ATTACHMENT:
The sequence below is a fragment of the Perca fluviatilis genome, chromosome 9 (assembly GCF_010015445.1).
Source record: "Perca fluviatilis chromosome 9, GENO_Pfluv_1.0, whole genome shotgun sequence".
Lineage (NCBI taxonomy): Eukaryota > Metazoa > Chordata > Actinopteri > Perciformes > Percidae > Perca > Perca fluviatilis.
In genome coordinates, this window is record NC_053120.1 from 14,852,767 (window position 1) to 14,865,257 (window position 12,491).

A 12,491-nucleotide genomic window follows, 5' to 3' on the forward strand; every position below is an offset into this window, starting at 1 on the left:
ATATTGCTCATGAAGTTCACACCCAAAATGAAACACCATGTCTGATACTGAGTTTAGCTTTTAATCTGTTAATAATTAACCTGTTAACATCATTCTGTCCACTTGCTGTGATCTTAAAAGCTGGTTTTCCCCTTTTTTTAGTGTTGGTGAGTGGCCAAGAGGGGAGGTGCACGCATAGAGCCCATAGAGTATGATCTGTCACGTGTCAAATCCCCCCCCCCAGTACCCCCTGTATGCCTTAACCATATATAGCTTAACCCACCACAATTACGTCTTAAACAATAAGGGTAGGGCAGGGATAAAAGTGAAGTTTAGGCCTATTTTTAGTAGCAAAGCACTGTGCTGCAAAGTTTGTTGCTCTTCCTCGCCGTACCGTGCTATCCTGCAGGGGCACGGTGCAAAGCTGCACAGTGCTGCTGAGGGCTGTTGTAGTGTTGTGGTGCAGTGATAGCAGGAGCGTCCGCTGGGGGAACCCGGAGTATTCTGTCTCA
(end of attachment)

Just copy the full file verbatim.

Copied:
The sequence below is a fragment of the Perca fluviatilis genome, chromosome 9 (assembly GCF_010015445.1).
Source record: "Perca fluviatilis chromosome 9, GENO_Pfluv_1.0, whole genome shotgun sequence".
Lineage (NCBI taxonomy): Eukaryota > Metazoa > Chordata > Actinopteri > Perciformes > Percidae > Perca > Perca fluviatilis.
In genome coordinates, this window is record NC_053120.1 from 14,852,767 (window position 1) to 14,865,257 (window position 12,491).

A 12,491-nucleotide genomic window follows, 5' to 3' on the forward strand; every position below is an offset into this window, starting at 1 on the left:
ATATTGCTCATGAAGTTCACACCCAAAATGAAACACCATGTCTGATACTGAGTTTAGCTTTTAATCTGTTAATAATTAACCTGTTAACATCATTCTGTCCACTTGCTGTGATCTTAAAAGCTGGTTTTCCCCTTTTTTTAGTGTTGGTGAGTGGCCAAGAGGGGAGGTGCACGCATAGAGCCCATAGAGTATGATCTGTCACGTGTCAAATCCCCCCCCCCAGTACCCCCTGTATGCCTTAACCATATATAGCTTAACCCACCACAATTACGTCTTAAACAATAAGGGTAGGGCAGGGATAAAAGTGAAGTTTAGGCCTATTTTTAGTAGCAAAGCACTGTGCTGCAAAGTTTGTTGCTCTTCCTCGCCGTACCGTGCTATCCTGCAGGGGCACGGTGCAAAGCTGCACAGTGCTGCTGAGGGCTGTTGTAGTGTTGTGGTGCAGTGATAGCAGGAGCGTCCGCTGGGGGAACCCGGAGTATTCTGTCTCA